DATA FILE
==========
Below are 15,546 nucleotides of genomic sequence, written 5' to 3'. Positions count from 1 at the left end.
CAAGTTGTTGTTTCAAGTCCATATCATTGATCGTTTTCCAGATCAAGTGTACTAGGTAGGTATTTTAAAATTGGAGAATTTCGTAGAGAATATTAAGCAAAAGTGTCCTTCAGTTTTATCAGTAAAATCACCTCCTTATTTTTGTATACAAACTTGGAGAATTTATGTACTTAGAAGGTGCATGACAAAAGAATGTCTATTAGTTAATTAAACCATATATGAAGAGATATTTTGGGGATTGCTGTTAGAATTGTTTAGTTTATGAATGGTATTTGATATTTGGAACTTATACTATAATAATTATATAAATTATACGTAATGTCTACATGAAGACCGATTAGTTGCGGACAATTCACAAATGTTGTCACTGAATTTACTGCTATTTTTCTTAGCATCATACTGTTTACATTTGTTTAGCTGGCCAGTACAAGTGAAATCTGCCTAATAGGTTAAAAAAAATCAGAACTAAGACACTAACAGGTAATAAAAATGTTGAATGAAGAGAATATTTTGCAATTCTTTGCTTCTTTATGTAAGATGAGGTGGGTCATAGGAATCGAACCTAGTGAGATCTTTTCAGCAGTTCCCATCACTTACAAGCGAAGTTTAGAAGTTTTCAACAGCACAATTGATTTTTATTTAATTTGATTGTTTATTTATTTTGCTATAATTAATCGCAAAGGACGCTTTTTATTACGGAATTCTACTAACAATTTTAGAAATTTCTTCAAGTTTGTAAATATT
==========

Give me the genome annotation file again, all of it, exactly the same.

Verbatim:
Below are 15,546 nucleotides of genomic sequence, written 5' to 3'. Positions count from 1 at the left end.
CAAGTTGTTGTTTCAAGTCCATATCATTGATCGTTTTCCAGATCAAGTGTACTAGGTAGGTATTTTAAAATTGGAGAATTTCGTAGAGAATATTAAGCAAAAGTGTCCTTCAGTTTTATCAGTAAAATCACCTCCTTATTTTTGTATACAAACTTGGAGAATTTATGTACTTAGAAGGTGCATGACAAAAGAATGTCTATTAGTTAATTAAACCATATATGAAGAGATATTTTGGGGATTGCTGTTAGAATTGTTTAGTTTATGAATGGTATTTGATATTTGGAACTTATACTATAATAATTATATAAATTATACGTAATGTCTACATGAAGACCGATTAGTTGCGGACAATTCACAAATGTTGTCACTGAATTTACTGCTATTTTTCTTAGCATCATACTGTTTACATTTGTTTAGCTGGCCAGTACAAGTGAAATCTGCCTAATAGGTTAAAAAAAATCAGAACTAAGACACTAACAGGTAATAAAAATGTTGAATGAAGAGAATATTTTGCAATTCTTTGCTTCTTTATGTAAGATGAGGTGGGTCATAGGAATCGAACCTAGTGAGATCTTTTCAGCAGTTCCCATCACTTACAAGCGAAGTTTAGAAGTTTTCAACAGCACAATTGATTTTTATTTAATTTGATTGTTTATTTATTTTGCTATAATTAATCGCAAAGGACGCTTTTTATTACGGAATTCTACTAACAATTTTAGAAATTTCTTCAAGTTTGTAAATATT